Omega-3 and omega-6 fatty acids are absolutely essential for human life and health, but they must be provided by our diet. They play particularly key roles in brain development and function.
Various physical signs are associated with deficiencies in these essential fatty acids. These include excessive thirst, frequent urination, rough, dry or scaly skin, dry, dull or ‘lifeless’ hair, dandruff, and soft or brittle nails. Raised bumps on the skin are particularly characteristic. (This is called ‘follicular keratosis’ as it results from a build-up of hard, dry skin around the hair follicles).
Research has shown that these fatty acid deficiency signs are unusually common in people with ADHD, dyslexia and autistic spectrum disorders.(1-7) They have also been linked with behaviour, learning and health problems in boys with and without an ADHD diagnosis,(4) with the severity of reading, spelling and related difficulties in dyslexic children(5) and with visual, auditory and other features of dyslexia in adults.(6)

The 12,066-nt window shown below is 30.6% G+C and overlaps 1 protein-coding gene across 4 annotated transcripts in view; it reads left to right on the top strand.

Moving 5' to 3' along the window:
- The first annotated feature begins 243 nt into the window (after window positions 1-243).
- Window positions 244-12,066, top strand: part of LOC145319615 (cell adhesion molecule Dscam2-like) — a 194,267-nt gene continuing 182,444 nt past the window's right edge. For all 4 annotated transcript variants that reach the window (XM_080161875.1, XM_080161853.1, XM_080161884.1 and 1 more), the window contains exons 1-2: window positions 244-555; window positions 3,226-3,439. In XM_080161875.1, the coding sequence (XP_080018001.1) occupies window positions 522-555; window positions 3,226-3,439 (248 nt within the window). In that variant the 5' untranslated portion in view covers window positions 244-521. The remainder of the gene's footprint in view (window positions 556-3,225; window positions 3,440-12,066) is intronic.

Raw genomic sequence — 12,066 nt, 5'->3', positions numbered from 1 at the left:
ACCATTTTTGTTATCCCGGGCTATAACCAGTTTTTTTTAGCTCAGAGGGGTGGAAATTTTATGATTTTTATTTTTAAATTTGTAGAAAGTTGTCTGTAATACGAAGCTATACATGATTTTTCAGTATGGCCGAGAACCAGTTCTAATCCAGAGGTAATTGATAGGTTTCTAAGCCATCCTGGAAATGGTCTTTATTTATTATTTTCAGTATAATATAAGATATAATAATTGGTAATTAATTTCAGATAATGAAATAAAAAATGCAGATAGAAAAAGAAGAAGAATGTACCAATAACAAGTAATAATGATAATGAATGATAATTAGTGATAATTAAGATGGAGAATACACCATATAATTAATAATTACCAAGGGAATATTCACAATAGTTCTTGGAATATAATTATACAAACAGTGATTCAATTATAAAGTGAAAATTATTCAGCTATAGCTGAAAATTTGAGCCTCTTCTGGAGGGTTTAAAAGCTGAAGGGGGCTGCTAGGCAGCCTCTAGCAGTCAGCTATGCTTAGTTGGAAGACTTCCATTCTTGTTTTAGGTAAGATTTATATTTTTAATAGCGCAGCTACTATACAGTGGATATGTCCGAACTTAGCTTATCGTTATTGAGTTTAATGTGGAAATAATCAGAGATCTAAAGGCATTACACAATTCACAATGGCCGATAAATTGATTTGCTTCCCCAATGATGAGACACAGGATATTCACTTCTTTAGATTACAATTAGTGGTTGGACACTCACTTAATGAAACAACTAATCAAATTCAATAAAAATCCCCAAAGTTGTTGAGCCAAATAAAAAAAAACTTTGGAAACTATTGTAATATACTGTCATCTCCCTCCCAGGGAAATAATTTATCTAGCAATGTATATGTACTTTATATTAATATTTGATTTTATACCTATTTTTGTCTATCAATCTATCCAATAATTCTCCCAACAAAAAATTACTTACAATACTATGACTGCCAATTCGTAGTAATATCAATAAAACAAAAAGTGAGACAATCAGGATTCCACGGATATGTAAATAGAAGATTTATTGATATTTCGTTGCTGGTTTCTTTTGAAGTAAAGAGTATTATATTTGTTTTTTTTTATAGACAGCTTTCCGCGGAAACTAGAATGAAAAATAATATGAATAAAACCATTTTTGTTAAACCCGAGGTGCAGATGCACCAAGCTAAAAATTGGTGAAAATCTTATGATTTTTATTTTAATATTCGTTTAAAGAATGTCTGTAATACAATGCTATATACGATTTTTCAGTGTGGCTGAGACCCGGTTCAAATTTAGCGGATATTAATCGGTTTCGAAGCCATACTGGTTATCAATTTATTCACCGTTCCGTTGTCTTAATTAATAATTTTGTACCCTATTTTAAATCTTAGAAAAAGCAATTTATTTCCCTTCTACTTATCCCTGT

This and other evidence has led to treatment trials to find out if supplementing the diet with fatty acids may help in these conditions.
A simple checklist rating scale has been used in many of these studies to assess fatty acid deficiency signs. Across groups, scores have been shown to correlate with blood levels of fatty acids. However, results from this scale should never be interpreted in isolation, as any reliable diagnosis of fatty acid deficiency would require other information such as blood fatty acid analyses, and ideally a full dietary assessment.
Many other features or clinical signs can sometimes reflect deficiencies or imbalances of omega-3 or omega-6 fatty acids, although research to confirm these links is ongoing. These include:
IMPORTANT: Any of these signs can have other causes, so it should never be assumed that fatty acid deficiencies are responsible. Always seek medical attention for any such symptoms, and before taking food supplements or making any other major dietary changes.